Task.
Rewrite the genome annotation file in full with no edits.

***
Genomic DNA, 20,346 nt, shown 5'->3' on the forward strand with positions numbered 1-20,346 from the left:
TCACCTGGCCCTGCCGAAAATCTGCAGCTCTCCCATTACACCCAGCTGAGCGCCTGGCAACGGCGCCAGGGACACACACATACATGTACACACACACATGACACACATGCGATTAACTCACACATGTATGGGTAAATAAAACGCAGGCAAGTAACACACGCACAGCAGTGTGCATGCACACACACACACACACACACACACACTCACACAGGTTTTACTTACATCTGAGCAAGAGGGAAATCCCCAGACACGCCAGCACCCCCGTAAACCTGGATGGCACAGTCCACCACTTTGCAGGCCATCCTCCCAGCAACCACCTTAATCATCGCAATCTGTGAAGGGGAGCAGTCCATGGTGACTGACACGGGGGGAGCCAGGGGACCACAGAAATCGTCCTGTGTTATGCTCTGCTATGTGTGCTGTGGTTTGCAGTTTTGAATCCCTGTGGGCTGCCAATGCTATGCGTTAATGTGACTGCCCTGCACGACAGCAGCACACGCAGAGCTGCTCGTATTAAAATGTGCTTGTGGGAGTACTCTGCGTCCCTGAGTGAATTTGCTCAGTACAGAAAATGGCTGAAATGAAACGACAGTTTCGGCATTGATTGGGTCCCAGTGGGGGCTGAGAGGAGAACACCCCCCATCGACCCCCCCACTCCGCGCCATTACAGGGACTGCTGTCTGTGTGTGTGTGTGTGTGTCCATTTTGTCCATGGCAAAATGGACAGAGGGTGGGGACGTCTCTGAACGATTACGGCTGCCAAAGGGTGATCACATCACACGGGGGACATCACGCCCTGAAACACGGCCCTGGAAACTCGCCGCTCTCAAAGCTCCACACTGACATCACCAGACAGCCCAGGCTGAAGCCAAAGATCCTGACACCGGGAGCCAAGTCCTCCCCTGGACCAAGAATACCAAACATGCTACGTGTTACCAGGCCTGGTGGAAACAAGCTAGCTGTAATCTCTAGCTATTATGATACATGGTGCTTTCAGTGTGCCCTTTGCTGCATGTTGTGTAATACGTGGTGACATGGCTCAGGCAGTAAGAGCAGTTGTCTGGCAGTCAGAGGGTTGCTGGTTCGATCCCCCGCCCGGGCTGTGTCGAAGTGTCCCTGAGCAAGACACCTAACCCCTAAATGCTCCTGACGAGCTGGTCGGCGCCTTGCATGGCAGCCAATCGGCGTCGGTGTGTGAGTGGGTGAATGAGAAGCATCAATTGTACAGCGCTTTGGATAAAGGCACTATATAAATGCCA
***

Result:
Genomic DNA, 20,346 nt, shown 5'->3' on the forward strand with positions numbered 1-20,346 from the left:
TCACCTGGCCCTGCCGAAAATCTGCAGCTCTCCCATTACACCCAGCTGAGCGCCTGGCAACGGCGCCAGGGACACACACATACATGTACACACACACATGACACACATGCGATTAACTCACACATGTATGGGTAAATAAAACGCAGGCAAGTAACACACGCACAGCAGTGTGCATGCACACACACACACACACACACACACACTCACACAGGTTTTACTTACATCTGAGCAAGAGGGAAATCCCCAGACACGCCAGCACCCCCGTAAACCTGGATGGCACAGTCCACCACTTTGCAGGCCATCCTCCCAGCAACCACCTTAATCATCGCAATCTGTGAAGGGGAGCAGTCCATGGTGACTGACACGGGGGGAGCCAGGGGACCACAGAAATCGTCCTGTGTTATGCTCTGCTATGTGTGCTGTGGTTTGCAGTTTTGAATCCCTGTGGGCTGCCAATGCTATGCGTTAATGTGACTGCCCTGCACGACAGCAGCACACGCAGAGCTGCTCGTATTAAAATGTGCTTGTGGGAGTACTCTGCGTCCCTGAGTGAATTTGCTCAGTACAGAAAATGGCTGAAATGAAACGACAGTTTCGGCATTGATTGGGTCCCAGTGGGGGCTGAGAGGAGAACACCCCCCATCGACCCCCCCACTCCGCGCCATTACAGGGACTGCTGTCTGTGTGTGTGTGTGTGTGTCCATTTTGTCCATGGCAAAATGGACAGAGGGTGGGGACGTCTCTGAACGATTACGGCTGCCAAAGGGTGATCACATCACACGGGGGACATCACGCCCTGAAACACGGCCCTGGAAACTCGCCGCTCTCAAAGCTCCACACTGACATCACCAGACAGCCCAGGCTGAAGCCAAAGATCCTGACACCGGGAGCCAAGTCCTCCCCTGGACCAAGAATACCAAACATGCTACGTGTTACCAGGCCTGGTGGAAACAAGCTAGCTGTAATCTCTAGCTATTATGATACATGGTGCTTTCAGTGTGCCCTTTGCTGCATGTTGTGTAATACGTGGTGACATGGCTCAGGCAGTAAGAGCAGTTGTCTGGCAGTCAGAGGGTTGCTGGTTCGATCCCCCGCCCGGGCTGTGTCGAAGTGTCCCTGAGCAAGACACCTAACCCCTAAATGCTCCTGACGAGCTGGTCGGCGCCTTGCATGGCAGCCAATCGGCGTCGGTGTGTGAGTGGGTGAATGAGAAGCATCAATTGTACAGCGCTTTGGATAAAGGCACTATATAAATGCCA